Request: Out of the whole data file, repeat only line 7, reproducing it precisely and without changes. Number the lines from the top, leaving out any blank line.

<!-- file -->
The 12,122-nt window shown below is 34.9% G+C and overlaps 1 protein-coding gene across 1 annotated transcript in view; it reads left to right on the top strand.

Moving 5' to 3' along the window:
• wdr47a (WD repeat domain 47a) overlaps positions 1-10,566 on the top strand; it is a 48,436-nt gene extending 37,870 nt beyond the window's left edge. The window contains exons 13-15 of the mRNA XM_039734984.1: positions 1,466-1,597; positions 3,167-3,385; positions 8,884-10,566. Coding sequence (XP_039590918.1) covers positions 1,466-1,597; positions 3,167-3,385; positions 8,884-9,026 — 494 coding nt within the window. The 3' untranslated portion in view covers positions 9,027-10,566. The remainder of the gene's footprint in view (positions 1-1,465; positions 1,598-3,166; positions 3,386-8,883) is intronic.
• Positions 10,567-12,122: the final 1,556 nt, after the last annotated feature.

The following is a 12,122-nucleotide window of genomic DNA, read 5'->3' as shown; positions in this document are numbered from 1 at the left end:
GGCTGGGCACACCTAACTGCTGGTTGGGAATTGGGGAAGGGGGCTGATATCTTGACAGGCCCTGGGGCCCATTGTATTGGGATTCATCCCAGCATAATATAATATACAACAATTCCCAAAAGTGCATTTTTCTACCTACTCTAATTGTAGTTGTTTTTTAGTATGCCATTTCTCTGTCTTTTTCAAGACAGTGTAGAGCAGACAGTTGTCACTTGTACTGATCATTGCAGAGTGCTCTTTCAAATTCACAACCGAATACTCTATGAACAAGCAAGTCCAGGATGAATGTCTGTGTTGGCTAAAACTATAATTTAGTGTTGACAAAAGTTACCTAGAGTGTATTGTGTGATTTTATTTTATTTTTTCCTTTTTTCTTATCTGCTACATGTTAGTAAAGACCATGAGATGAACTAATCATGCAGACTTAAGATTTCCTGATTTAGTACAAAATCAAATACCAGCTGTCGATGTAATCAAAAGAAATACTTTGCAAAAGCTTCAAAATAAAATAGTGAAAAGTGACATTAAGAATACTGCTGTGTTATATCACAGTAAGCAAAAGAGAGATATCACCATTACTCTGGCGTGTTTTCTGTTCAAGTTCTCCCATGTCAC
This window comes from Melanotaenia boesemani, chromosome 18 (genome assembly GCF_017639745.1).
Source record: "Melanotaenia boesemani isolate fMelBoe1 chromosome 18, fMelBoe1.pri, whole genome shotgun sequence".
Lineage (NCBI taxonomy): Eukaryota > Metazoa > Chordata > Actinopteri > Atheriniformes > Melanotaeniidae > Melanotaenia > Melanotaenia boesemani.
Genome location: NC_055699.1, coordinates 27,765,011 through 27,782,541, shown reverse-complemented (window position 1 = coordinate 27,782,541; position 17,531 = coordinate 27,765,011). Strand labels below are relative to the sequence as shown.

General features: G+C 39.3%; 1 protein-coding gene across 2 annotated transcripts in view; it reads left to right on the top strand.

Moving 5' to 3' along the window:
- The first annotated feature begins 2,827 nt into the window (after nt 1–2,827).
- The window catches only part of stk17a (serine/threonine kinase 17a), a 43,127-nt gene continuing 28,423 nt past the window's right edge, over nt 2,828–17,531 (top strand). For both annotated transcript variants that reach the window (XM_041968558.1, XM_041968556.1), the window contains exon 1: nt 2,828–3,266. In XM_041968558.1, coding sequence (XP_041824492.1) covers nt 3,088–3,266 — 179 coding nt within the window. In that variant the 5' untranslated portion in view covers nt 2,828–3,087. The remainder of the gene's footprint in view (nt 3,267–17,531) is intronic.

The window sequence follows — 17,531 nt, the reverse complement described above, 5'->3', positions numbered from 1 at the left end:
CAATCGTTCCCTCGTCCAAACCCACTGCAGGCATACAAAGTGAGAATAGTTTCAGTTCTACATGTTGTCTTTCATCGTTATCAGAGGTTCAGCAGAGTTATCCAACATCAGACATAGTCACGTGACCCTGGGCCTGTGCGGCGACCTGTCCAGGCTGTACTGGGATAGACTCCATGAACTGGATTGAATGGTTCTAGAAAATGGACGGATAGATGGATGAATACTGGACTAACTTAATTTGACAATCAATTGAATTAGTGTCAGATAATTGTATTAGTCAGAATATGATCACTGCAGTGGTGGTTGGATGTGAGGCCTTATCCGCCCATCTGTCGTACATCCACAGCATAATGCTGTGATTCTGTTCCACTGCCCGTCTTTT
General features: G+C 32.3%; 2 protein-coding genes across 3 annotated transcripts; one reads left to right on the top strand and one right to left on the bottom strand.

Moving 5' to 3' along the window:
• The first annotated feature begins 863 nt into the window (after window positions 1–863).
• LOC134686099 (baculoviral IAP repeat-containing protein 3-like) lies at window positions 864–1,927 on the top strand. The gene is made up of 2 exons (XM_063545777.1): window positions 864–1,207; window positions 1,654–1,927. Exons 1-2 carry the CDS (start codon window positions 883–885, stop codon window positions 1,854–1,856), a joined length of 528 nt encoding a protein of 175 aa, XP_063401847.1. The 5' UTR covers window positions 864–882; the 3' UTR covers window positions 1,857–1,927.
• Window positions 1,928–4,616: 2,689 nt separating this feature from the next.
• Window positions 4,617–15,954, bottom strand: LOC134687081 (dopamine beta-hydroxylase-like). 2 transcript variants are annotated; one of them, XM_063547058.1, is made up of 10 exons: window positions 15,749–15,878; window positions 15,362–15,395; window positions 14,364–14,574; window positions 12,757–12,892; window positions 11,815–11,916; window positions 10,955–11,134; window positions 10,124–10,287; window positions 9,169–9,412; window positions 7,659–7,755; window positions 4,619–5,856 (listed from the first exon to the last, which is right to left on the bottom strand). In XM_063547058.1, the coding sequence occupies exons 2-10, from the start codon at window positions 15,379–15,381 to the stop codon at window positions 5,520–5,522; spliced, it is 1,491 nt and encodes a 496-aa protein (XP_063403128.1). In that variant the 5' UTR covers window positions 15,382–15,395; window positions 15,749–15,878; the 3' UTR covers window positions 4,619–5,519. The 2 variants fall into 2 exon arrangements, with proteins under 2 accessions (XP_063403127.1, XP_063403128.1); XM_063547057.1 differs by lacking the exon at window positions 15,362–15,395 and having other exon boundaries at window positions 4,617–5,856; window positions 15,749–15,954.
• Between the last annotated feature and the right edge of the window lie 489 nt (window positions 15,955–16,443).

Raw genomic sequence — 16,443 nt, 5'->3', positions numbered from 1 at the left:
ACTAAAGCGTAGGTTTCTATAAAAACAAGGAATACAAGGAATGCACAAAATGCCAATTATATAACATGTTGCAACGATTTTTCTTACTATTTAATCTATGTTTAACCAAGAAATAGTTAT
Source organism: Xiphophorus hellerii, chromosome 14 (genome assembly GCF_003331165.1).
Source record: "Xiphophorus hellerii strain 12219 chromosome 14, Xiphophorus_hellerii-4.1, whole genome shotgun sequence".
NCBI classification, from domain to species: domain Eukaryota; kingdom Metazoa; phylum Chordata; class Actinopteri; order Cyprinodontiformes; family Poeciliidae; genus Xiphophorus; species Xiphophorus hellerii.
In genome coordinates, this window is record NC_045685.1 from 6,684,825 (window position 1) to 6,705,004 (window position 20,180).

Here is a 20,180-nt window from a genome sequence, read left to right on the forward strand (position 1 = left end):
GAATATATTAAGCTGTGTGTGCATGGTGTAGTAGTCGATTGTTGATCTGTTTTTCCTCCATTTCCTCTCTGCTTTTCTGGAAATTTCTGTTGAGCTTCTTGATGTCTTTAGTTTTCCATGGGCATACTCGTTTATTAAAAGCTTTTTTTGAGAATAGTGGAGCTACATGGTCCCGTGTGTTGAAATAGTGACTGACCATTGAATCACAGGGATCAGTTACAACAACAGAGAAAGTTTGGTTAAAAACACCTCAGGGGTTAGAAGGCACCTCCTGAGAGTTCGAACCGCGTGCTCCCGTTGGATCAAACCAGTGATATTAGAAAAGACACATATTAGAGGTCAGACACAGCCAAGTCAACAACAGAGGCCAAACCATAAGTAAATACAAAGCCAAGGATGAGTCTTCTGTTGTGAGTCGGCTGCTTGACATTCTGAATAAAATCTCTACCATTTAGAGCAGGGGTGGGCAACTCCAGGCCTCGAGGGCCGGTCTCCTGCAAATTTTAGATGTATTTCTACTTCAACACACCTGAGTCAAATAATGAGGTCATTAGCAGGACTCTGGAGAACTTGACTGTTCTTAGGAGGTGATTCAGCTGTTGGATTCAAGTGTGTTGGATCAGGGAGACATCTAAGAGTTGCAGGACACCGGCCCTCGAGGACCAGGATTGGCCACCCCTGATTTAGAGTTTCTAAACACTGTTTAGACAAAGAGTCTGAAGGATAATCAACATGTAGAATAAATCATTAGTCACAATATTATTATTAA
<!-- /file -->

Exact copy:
This window comes from Melanotaenia boesemani, chromosome 18 (genome assembly GCF_017639745.1).